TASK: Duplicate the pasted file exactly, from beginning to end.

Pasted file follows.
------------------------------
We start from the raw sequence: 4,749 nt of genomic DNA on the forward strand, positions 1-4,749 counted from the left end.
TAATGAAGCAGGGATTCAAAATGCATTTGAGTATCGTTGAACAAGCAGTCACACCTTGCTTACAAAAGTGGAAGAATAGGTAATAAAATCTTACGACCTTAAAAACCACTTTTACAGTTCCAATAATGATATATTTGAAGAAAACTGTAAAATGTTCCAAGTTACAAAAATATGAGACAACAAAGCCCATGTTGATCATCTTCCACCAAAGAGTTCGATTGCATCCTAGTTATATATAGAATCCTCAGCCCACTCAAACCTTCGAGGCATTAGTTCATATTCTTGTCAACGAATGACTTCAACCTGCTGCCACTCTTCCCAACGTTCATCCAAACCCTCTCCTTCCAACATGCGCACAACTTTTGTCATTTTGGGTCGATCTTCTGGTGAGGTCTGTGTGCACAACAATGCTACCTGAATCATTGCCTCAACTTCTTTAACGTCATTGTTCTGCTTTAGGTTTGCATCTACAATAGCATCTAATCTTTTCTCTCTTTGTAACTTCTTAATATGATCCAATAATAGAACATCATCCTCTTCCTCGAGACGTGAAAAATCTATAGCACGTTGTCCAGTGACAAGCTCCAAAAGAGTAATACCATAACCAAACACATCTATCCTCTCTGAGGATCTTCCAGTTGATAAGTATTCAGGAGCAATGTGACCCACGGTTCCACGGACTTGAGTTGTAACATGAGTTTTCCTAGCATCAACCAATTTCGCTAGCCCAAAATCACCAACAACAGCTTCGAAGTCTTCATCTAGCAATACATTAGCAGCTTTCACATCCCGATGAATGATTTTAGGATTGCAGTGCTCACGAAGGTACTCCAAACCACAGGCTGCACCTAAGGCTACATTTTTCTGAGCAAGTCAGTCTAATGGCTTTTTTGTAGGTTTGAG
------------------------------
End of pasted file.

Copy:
We start from the raw sequence: 4,749 nt of genomic DNA on the forward strand, positions 1-4,749 counted from the left end.
TAATGAAGCAGGGATTCAAAATGCATTTGAGTATCGTTGAACAAGCAGTCACACCTTGCTTACAAAAGTGGAAGAATAGGTAATAAAATCTTACGACCTTAAAAACCACTTTTACAGTTCCAATAATGATATATTTGAAGAAAACTGTAAAATGTTCCAAGTTACAAAAATATGAGACAACAAAGCCCATGTTGATCATCTTCCACCAAAGAGTTCGATTGCATCCTAGTTATATATAGAATCCTCAGCCCACTCAAACCTTCGAGGCATTAGTTCATATTCTTGTCAACGAATGACTTCAACCTGCTGCCACTCTTCCCAACGTTCATCCAAACCCTCTCCTTCCAACATGCGCACAACTTTTGTCATTTTGGGTCGATCTTCTGGTGAGGTCTGTGTGCACAACAATGCTACCTGAATCATTGCCTCAACTTCTTTAACGTCATTGTTCTGCTTTAGGTTTGCATCTACAATAGCATCTAATCTTTTCTCTCTTTGTAACTTCTTAATATGATCCAATAATAGAACATCATCCTCTTCCTCGAGACGTGAAAAATCTATAGCACGTTGTCCAGTGACAAGCTCCAAAAGAGTAATACCATAACCAAACACATCTATCCTCTCTGAGGATCTTCCAGTTGATAAGTATTCAGGAGCAATGTGACCCACGGTTCCACGGACTTGAGTTGTAACATGAGTTTTCCTAGCATCAACCAATTTCGCTAGCCCAAAATCACCAACAACAGCTTCGAAGTCTTCATCTAGCAATACATTAGCAGCTTTCACATCCCGATGAATGATTTTAGGATTGCAGTGCTCACGAAGGTACTCCAAACCACAGGCTGCACCTAAGGCTACATTTTTCTGAGCAAGTCAGTCTAATGGCTTTTTTGTAGGTTTGAG